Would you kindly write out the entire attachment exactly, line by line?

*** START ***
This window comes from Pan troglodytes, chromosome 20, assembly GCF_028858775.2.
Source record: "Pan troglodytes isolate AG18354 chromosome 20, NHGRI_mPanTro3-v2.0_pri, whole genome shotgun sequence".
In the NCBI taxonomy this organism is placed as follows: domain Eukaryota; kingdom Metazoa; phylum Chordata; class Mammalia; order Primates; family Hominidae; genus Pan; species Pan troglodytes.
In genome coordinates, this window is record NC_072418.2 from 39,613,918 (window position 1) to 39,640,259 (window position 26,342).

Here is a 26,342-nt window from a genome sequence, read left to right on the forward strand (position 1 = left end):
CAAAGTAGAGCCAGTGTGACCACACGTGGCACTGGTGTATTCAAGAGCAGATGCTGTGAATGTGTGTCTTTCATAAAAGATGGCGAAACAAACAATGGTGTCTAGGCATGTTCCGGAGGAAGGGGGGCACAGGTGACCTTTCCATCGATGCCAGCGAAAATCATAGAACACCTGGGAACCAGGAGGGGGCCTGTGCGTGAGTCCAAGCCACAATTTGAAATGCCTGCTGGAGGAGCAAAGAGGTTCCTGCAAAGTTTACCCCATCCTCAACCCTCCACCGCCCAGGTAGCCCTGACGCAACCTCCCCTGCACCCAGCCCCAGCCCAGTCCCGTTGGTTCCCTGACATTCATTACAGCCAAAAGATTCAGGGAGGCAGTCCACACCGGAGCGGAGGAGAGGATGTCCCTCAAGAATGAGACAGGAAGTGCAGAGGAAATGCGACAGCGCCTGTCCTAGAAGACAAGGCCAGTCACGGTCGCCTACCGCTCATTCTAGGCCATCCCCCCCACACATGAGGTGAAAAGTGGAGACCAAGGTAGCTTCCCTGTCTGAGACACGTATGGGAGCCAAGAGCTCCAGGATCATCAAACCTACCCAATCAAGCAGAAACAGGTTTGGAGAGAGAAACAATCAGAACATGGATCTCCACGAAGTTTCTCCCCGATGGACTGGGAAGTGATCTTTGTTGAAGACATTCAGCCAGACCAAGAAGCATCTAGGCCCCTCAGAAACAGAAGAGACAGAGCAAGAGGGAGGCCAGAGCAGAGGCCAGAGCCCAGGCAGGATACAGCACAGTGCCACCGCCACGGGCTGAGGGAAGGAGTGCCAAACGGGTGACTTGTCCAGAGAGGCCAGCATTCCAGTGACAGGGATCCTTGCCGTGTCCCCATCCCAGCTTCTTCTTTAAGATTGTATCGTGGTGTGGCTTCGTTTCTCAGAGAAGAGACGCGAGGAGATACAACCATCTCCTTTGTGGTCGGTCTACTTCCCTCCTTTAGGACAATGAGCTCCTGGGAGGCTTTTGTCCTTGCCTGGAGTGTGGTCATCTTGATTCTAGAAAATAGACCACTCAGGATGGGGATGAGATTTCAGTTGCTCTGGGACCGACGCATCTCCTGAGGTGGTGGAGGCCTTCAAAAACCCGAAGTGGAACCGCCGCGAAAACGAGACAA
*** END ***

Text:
This window comes from Pan troglodytes, chromosome 20, assembly GCF_028858775.2.
Source record: "Pan troglodytes isolate AG18354 chromosome 20, NHGRI_mPanTro3-v2.0_pri, whole genome shotgun sequence".
In the NCBI taxonomy this organism is placed as follows: domain Eukaryota; kingdom Metazoa; phylum Chordata; class Mammalia; order Primates; family Hominidae; genus Pan; species Pan troglodytes.
In genome coordinates, this window is record NC_072418.2 from 39,613,918 (window position 1) to 39,640,259 (window position 26,342).

Here is a 26,342-nt window from a genome sequence, read left to right on the forward strand (position 1 = left end):
CAAAGTAGAGCCAGTGTGACCACACGTGGCACTGGTGTATTCAAGAGCAGATGCTGTGAATGTGTGTCTTTCATAAAAGATGGCGAAACAAACAATGGTGTCTAGGCATGTTCCGGAGGAAGGGGGGCACAGGTGACCTTTCCATCGATGCCAGCGAAAATCATAGAACACCTGGGAACCAGGAGGGGGCCTGTGCGTGAGTCCAAGCCACAATTTGAAATGCCTGCTGGAGGAGCAAAGAGGTTCCTGCAAAGTTTACCCCATCCTCAACCCTCCACCGCCCAGGTAGCCCTGACGCAACCTCCCCTGCACCCAGCCCCAGCCCAGTCCCGTTGGTTCCCTGACATTCATTACAGCCAAAAGATTCAGGGAGGCAGTCCACACCGGAGCGGAGGAGAGGATGTCCCTCAAGAATGAGACAGGAAGTGCAGAGGAAATGCGACAGCGCCTGTCCTAGAAGACAAGGCCAGTCACGGTCGCCTACCGCTCATTCTAGGCCATCCCCCCCACACATGAGGTGAAAAGTGGAGACCAAGGTAGCTTCCCTGTCTGAGACACGTATGGGAGCCAAGAGCTCCAGGATCATCAAACCTACCCAATCAAGCAGAAACAGGTTTGGAGAGAGAAACAATCAGAACATGGATCTCCACGAAGTTTCTCCCCGATGGACTGGGAAGTGATCTTTGTTGAAGACATTCAGCCAGACCAAGAAGCATCTAGGCCCCTCAGAAACAGAAGAGACAGAGCAAGAGGGAGGCCAGAGCAGAGGCCAGAGCCCAGGCAGGATACAGCACAGTGCCACCGCCACGGGCTGAGGGAAGGAGTGCCAAACGGGTGACTTGTCCAGAGAGGCCAGCATTCCAGTGACAGGGATCCTTGCCGTGTCCCCATCCCAGCTTCTTCTTTAAGATTGTATCGTGGTGTGGCTTCGTTTCTCAGAGAAGAGACGCGAGGAGATACAACCATCTCCTTTGTGGTCGGTCTACTTCCCTCCTTTAGGACAATGAGCTCCTGGGAGGCTTTTGTCCTTGCCTGGAGTGTGGTCATCTTGATTCTAGAAAATAGACCACTCAGGATGGGGATGAGATTTCAGTTGCTCTGGGACCGACGCATCTCCTGAGGTGGTGGAGGCCTTCAAAAACCCGAAGTGGAACCGCCGCGAAAACGAGACAA